Contrary to popular belief, cannabis culture isn’t just about the consumption and effects of marijuana and its byproducts, but rather about the cultivation, science and environment of the industry. However, many inside the cannabis world still do not realize the environmental impacts of cannabis cultivation and how to bring sustainability into their own stash. Hakuna Supply, in conjunction with DOPE Magazine, researched this subject to bring our readers information on the environmental impacts of cannabis, as well as ways for growers, consumers and advocates to help reduce them.
Let’s bring it back to November 8, 2016, when 4 states passed the recreational use of cannabis, raising the total number of rec states to 8, meaning “20% of the U.S. population lives in a state where it is legal for people aged 21 and over to buy marijuana for recreational use” (Trends eMagazine Feb 2017). This effectively created a new industry in the United States that rivals some of the largest corporations. For example, revenue sales in Colorado have reached almost $1 billion, which is equal to some of the largest farming commodities in the state. As the cannabis industry continues to grow and amass profits, the amount of cannabis grown will increase, as well.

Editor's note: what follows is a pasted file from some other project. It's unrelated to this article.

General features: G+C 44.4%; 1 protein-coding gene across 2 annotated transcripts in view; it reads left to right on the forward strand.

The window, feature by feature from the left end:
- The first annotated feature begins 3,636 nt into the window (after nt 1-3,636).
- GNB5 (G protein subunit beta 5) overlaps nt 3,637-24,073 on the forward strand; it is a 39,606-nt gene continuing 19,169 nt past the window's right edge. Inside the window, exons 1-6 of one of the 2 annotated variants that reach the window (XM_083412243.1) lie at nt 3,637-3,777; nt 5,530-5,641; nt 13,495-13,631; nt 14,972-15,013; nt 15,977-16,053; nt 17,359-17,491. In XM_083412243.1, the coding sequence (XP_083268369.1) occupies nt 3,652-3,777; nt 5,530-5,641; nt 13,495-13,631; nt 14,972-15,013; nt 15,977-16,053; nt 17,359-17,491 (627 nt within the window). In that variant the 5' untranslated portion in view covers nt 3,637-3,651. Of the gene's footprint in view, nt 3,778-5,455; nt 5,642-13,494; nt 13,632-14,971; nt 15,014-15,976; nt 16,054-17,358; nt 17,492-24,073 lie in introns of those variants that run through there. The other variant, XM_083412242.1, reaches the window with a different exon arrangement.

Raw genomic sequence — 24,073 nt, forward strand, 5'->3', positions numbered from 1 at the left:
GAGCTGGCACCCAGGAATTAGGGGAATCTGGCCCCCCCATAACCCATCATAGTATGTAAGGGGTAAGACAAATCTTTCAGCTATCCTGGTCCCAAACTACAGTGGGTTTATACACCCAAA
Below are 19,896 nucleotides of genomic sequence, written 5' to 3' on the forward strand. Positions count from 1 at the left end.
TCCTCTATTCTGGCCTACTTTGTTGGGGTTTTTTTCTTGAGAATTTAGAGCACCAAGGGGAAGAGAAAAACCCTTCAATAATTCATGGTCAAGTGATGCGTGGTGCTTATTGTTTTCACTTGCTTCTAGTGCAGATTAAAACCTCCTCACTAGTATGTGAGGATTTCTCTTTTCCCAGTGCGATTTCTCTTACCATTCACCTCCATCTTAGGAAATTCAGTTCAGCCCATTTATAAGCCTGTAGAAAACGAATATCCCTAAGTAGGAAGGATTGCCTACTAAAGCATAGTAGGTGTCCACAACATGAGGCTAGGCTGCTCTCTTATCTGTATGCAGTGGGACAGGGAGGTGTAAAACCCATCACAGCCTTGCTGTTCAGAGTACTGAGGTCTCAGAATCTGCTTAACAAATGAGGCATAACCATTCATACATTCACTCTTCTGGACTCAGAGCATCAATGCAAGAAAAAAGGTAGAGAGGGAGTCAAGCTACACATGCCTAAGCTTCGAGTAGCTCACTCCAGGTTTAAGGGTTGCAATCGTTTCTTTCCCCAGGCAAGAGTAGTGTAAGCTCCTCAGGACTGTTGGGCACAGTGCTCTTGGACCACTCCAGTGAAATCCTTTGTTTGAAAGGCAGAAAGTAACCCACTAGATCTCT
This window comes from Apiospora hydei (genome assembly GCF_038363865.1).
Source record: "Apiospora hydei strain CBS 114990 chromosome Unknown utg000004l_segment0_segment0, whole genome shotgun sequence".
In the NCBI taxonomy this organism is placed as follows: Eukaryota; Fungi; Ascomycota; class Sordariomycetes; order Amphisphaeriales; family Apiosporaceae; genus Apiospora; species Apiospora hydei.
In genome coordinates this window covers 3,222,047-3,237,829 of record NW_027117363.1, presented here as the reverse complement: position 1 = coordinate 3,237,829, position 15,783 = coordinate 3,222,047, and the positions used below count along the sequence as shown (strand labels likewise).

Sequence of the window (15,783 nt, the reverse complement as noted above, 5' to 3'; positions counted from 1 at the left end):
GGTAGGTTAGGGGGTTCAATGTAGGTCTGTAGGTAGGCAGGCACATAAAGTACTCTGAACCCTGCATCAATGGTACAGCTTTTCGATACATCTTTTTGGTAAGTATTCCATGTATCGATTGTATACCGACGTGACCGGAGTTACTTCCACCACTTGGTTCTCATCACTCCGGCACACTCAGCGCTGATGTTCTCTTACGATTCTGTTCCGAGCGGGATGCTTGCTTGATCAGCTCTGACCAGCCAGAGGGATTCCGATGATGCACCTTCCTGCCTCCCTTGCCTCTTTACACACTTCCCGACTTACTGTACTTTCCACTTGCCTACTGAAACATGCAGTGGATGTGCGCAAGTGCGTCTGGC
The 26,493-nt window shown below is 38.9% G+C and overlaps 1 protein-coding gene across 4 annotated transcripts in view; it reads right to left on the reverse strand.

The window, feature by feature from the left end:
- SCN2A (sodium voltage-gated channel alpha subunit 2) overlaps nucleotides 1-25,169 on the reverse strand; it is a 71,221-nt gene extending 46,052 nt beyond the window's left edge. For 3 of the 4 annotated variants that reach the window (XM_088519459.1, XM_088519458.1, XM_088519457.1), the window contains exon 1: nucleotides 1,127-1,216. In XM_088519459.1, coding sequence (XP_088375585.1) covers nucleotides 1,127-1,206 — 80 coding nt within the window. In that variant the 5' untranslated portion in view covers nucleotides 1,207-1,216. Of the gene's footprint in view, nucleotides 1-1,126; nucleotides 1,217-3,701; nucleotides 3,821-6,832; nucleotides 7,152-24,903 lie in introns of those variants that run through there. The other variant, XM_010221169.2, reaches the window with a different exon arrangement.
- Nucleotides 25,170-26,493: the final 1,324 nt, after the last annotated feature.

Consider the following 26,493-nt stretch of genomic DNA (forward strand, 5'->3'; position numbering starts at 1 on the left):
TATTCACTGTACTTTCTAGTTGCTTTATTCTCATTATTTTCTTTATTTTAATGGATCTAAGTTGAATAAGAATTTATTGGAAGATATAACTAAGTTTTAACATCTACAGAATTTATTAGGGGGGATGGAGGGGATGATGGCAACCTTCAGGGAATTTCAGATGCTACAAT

So, what does this have to do with the environment? Let’s first look at cannabis cultivation in general. To create a potent, high-demand product, a grower will require “hot temperatures, intense light, highly fertile soil, and large volumes of water” (Ashworth 2017). These factors can produce excessive amounts of greenhouse gas emissions. It has even been estimated by the Marijuana Policy Group that legal & illegal indoor grow operations account for 1% of the average energy usage in the U.S. Additionally, illegal grow operations often generate their power off the grid to avoid raising red flags. To create enough energy to power their lights, these illegal growers rely on generators, which often “produce more than three times the CO2 of facilities powered by the grid” (Ashworth 2017). The potential impacts on air quality is another rising concern. As reported by J. W. Martyny in the “Potential Exposures Associated with Indoor Marijuana Growing Operations,” a sampling carried out in conjunction with law enforcement raids on illicit grow operations have measured concentrations of highly reactive organic compounds. These findings present a pressing issue, as experts predict the consumption and cultivation of cannabis to steadily increase until 2050.